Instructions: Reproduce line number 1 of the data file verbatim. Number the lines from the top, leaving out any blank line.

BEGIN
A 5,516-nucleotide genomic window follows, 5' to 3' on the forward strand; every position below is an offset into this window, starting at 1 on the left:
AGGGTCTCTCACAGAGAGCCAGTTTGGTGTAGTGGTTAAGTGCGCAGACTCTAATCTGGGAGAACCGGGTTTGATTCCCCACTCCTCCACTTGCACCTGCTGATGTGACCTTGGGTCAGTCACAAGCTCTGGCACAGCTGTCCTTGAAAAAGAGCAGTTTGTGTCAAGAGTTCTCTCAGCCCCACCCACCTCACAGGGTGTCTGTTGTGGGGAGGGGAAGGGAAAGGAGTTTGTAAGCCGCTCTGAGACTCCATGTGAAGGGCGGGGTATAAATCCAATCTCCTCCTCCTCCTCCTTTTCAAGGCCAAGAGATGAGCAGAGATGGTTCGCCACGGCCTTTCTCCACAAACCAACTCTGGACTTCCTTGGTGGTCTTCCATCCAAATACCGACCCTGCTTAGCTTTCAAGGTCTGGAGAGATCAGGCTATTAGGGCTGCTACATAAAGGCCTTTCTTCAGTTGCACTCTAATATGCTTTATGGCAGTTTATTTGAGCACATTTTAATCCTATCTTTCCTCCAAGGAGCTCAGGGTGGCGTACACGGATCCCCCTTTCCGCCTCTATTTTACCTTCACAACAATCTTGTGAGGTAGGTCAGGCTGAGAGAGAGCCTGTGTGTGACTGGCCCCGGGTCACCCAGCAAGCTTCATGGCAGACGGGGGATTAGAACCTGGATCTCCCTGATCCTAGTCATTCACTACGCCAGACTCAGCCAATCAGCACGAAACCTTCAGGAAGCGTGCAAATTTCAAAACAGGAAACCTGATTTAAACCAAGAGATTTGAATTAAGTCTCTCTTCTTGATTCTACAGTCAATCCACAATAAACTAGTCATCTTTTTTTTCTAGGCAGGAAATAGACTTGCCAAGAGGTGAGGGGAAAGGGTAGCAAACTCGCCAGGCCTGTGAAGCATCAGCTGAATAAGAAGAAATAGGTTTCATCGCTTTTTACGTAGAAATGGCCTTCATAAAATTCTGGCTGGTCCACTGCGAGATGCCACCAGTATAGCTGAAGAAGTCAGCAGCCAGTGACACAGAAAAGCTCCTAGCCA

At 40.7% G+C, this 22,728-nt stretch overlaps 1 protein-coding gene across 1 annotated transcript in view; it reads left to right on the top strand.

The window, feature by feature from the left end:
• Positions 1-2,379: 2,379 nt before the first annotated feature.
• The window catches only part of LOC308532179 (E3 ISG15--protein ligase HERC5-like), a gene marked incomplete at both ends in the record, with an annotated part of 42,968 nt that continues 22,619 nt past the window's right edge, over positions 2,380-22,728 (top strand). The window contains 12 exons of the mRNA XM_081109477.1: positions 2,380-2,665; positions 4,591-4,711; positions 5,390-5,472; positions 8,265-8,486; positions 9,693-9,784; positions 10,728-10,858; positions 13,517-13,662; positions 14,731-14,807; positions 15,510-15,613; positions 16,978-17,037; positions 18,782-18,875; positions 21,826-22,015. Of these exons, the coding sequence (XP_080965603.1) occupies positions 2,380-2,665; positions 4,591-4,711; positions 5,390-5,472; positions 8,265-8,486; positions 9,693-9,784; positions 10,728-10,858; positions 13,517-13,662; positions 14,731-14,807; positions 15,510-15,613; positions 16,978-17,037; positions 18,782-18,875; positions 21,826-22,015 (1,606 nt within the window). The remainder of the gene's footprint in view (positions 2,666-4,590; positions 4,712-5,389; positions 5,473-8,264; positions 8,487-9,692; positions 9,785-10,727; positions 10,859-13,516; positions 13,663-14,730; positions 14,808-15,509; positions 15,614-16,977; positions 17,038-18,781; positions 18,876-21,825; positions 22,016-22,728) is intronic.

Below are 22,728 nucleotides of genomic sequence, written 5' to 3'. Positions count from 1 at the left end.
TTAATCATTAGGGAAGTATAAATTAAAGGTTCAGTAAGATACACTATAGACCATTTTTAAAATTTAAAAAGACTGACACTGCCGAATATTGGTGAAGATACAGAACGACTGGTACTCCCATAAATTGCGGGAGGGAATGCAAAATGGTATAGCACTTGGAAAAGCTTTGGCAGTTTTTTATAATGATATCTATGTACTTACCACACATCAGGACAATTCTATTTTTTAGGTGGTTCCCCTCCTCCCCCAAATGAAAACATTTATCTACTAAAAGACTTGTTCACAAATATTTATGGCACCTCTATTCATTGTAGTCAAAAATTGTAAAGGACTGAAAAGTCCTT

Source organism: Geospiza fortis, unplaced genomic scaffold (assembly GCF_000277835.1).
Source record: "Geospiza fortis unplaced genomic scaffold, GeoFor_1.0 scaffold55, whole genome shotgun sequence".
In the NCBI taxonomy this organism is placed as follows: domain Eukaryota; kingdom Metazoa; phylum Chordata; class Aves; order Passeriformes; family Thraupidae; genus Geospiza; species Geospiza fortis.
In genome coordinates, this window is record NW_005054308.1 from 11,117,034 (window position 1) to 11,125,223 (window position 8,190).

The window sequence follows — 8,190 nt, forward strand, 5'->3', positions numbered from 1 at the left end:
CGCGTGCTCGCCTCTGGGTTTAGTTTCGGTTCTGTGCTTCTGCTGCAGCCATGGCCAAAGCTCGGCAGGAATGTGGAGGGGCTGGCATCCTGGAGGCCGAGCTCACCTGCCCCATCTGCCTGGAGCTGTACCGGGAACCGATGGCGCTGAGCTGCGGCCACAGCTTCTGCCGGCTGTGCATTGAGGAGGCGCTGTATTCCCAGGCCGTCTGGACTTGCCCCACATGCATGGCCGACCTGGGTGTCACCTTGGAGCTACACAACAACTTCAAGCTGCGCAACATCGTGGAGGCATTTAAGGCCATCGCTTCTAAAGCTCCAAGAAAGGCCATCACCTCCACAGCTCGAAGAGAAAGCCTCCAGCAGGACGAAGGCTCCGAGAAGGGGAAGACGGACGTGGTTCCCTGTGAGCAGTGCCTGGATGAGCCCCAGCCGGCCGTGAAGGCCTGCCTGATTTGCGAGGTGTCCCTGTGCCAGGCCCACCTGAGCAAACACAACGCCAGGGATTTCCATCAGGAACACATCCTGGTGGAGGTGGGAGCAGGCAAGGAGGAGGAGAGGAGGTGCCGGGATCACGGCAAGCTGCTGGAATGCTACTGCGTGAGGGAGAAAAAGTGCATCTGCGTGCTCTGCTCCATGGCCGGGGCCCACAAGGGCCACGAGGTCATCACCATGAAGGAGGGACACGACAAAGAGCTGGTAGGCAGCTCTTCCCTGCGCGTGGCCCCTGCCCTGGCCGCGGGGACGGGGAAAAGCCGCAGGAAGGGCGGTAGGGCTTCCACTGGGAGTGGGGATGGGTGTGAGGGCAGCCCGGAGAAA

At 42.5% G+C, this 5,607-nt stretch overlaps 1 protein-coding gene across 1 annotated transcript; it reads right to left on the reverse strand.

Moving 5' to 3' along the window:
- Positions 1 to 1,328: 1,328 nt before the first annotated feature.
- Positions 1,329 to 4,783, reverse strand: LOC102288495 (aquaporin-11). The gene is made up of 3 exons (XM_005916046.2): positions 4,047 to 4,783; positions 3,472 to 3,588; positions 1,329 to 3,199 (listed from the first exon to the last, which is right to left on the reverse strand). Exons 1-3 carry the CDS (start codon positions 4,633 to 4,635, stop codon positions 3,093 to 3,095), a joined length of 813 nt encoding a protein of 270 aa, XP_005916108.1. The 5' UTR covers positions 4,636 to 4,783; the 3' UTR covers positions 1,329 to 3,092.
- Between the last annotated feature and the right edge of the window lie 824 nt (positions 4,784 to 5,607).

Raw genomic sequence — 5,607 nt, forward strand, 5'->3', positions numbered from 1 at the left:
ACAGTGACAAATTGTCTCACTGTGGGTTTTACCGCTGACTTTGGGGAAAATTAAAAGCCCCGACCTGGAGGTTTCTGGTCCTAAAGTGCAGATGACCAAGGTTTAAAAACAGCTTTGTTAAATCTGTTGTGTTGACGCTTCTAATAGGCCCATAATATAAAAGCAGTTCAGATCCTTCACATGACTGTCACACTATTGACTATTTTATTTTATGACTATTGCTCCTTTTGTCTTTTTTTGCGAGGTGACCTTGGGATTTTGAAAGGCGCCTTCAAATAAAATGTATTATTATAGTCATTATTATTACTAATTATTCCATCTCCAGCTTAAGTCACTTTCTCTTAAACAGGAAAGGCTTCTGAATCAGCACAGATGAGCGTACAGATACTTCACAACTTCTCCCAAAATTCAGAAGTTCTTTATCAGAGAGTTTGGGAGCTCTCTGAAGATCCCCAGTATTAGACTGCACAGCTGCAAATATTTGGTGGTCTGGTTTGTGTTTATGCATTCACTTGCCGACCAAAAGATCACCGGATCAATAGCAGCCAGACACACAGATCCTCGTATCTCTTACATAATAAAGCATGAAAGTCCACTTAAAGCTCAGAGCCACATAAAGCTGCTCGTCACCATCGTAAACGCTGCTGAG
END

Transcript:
A 5,516-nucleotide genomic window follows, 5' to 3' on the forward strand; every position below is an offset into this window, starting at 1 on the left: